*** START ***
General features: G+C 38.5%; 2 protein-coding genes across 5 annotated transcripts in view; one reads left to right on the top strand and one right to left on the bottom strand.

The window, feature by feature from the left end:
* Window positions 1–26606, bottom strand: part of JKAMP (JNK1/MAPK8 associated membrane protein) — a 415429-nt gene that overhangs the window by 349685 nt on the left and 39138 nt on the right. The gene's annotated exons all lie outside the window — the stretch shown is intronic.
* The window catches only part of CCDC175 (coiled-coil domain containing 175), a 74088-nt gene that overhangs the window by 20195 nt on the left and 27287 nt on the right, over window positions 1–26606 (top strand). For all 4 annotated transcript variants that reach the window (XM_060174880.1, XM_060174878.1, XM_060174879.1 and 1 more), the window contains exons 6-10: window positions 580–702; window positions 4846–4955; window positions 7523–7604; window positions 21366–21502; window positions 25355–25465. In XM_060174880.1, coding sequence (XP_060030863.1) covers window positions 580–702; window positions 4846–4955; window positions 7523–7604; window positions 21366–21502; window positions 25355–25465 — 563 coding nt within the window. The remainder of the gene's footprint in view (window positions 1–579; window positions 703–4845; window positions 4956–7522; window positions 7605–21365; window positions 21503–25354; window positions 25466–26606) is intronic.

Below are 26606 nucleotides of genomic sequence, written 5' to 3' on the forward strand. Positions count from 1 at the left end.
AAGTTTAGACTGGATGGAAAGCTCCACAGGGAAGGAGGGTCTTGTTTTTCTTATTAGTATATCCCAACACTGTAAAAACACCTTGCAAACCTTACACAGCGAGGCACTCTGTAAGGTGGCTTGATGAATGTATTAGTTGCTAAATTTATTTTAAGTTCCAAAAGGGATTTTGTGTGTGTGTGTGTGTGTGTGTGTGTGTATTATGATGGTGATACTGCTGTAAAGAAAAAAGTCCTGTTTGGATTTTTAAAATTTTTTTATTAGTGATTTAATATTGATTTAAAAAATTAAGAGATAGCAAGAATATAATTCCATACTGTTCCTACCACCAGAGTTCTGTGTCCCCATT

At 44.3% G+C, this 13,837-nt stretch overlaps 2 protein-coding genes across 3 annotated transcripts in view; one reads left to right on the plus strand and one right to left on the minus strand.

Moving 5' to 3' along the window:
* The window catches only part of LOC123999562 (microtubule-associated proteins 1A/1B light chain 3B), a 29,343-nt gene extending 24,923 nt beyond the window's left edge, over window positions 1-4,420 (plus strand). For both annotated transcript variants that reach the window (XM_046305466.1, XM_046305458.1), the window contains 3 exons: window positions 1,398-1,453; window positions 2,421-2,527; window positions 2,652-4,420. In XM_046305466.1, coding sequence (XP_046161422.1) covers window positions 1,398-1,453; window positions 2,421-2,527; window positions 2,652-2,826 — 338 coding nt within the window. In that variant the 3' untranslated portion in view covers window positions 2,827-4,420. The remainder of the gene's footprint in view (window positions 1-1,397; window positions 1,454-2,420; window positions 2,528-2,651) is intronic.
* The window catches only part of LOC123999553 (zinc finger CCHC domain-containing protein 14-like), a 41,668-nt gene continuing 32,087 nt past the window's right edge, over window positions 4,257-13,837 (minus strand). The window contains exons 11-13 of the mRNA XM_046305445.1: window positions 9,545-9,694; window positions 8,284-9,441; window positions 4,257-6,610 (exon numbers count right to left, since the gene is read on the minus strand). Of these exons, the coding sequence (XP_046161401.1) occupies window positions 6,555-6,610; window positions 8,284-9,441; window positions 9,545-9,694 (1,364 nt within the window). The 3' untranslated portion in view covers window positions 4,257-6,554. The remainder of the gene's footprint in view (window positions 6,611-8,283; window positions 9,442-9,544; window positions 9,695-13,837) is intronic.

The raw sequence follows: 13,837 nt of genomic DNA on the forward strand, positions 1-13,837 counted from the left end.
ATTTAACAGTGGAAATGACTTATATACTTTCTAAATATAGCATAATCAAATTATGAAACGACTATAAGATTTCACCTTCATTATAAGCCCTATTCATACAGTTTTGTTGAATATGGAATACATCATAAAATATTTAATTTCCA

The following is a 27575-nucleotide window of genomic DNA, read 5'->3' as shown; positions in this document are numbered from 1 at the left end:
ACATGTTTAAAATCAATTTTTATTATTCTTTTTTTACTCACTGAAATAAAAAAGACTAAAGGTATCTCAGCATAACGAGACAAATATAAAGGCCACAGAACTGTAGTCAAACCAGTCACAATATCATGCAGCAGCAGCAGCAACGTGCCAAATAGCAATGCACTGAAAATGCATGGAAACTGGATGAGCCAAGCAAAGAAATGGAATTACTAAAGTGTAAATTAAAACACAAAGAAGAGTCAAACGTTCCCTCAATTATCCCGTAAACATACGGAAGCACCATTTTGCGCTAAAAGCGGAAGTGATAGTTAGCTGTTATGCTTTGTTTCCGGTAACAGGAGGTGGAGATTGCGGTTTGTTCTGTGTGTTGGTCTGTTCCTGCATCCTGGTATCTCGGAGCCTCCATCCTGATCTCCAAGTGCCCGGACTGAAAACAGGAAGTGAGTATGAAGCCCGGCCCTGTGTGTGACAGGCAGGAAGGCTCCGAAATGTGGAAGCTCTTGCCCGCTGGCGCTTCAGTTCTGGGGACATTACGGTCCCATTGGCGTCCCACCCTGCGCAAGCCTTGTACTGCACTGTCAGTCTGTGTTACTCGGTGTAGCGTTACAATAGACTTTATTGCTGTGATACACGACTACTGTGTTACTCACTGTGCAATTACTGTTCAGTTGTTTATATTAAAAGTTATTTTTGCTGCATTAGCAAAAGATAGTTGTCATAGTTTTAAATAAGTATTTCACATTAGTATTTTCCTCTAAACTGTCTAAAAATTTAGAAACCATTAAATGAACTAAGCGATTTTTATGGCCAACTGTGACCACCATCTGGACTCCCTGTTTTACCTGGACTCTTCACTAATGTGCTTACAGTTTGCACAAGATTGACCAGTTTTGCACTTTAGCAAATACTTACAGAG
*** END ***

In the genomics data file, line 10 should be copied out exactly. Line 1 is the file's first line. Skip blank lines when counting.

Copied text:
* The window catches only part of LOC123999553 (zinc finger CCHC domain-containing protein 14-like), a 41,668-nt gene continuing 32,087 nt past the window's right edge, over window positions 4,257-13,837 (minus strand). The window contains exons 11-13 of the mRNA XM_046305445.1: window positions 9,545-9,694; window positions 8,284-9,441; window positions 4,257-6,610 (exon numbers count right to left, since the gene is read on the minus strand). Of these exons, the coding sequence (XP_046161401.1) occupies window positions 6,555-6,610; window positions 8,284-9,441; window positions 9,545-9,694 (1,364 nt within the window). The 3' untranslated portion in view covers window positions 4,257-6,554. The remainder of the gene's footprint in view (window positions 6,611-8,283; window positions 9,442-9,544; window positions 9,695-13,837) is intronic.